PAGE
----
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Community updates: Tuesday, Oct. 20

Grand Rapids Public Schools extends online-only learning through Jan. 2021; City of Grand Rapids urges residents to follow COVID-19 precautions during Halloween activities.
Fall in Grand Rapids.

Fall in Grand Rapids. /Kurt Johnson

Grand Rapids Public Schools extends online-only learning through Jan. 2021

Grand Rapids Public Schools (GRPS) is sticking to online-only learning for all of its students through the rest of the semester, GRPS leaders announced Monday.

The decision by GRPS leaders to maintain online-only learning comes in response to a resurgence in new COVID-19 cases in Kent County. A hybrid in-person learning option for students is now planned for next semester’s Jan. 4 start.

Since the start of school, we have been monitoring the data and seeking guidance and direction from the state and county health authorities as we prepared for the implementation of our hybrid in-person instruction, which was slated to start on Oct. 26,” the leaders said in a statement, attributed to GRPS Superintendent Dr. Leadriane Roby and others.

The reality is the data is headed in the wrong direction for Kent County and the back and forth with potential closings will be more disruptive than just staying virtual now,” they continued.

As of Friday, Kent County’s rate of tests coming back positive had risen to around 4.5 percent – “a significant increase from previous weeks” according to the Kent County Health Department (KCHD). The county was averaging around 2 percent for its test positivity rate in mid-August, just before the 2020-21 school year began on Aug. 25

Before Monday’s extension of the online format, also known as distance learning, for all students, the district was planning a hybrid in-person learning option starting in mid-Oct. The option was being offered alongside a 100% distance learning option for students’ parents or guardians who still wished for their children to learn from home.

Other than GRPS-affiliated sporting events, the only GRPS activity that will still take place in-person for students this semester is seniors taking their SAT tests. Seniors will take their tests in-person on Oct. 27, returning home after finishing.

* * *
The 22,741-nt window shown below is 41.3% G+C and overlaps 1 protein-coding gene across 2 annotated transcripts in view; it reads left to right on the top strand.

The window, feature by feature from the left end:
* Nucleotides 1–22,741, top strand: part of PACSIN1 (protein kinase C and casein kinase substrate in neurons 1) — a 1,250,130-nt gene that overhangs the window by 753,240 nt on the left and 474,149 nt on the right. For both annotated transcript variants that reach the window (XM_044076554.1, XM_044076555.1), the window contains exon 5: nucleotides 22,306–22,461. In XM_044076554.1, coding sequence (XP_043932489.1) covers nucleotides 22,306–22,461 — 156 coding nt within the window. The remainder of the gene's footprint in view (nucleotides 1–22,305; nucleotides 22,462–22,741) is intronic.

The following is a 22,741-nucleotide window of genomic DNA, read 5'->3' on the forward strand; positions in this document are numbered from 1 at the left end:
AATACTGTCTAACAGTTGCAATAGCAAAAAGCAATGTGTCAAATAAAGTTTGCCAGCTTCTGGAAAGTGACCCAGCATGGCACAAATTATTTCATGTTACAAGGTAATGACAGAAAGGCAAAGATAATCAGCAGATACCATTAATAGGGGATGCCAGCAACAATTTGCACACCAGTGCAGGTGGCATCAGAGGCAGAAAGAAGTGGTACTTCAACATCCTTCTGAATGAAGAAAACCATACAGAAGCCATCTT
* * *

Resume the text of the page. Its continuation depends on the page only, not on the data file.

We want to assure students and families that we will continue to find ways to strengthen and improve the virtual learning experience and the supports for all students, particularly those with the greatest needs,” district leaders added.

A Monday press conference about the distance learning extension, held by the leaders, is available to view on the GRPS’ YouTube page.


City of Grand Rapids urges residents to follow COVID-19 precautions during Halloween activities

The City of Grand Rapids is urging residents to follow public health recommendations for this year’s Halloween activities, during a month in which the KCHD’s reporting an uptick in area COVID-19 cases.

In the midst of the ongoing COVID-19 pandemic, the City of Grand Rapids wants families to have a fun and safe Halloween by following the recommendations issued by the Michigan Department of Health and Human Services (MDHHS), KCHD, and the Grand Rapids Police Department (GRPD),the city announced in a Monday statement.

While COVID-based restrictions on social gatherings are in place across Michigan, no restrictions exclusive to trick-or-treating activities have been issued by state officials.

Among guidance issued by the MDHHS and KCHD are many familiar to Michiganders, such as maintaining six-feet distance, frequent hand-washing or hand sanitizing, and wearing face coverings. Others are specific to Halloween activities like trick-or-treating and wearing costumes in public.

Recommendations for parents and trick-or-treaters include participating in one-way trick-or-treating along sidewalks, wearing face coverings underneath costume masks unless it causes difficulty breathing, only going to houses with safety measures in place, and more.

For homeowners, the MDHHS recommends using duct tape to mark six-feet lines in front of one’s home and leading to the front door, positioning a distribution table between oneself and trick-or-treaters, handing out candy in an open space, and more.

The GRPD’s recommended trick-or-treating hours for Grand Rapidians are 6-8pm on Saturday, Oct. 31.

Consider refraining from Halloween gatherings this year or use an online meeting platform to have a virtual party instead,” the city’s statement continued.

Full public health guidance for this year’s Halloween activities are available on the MDHHS’ website, as well as the CDC’s.


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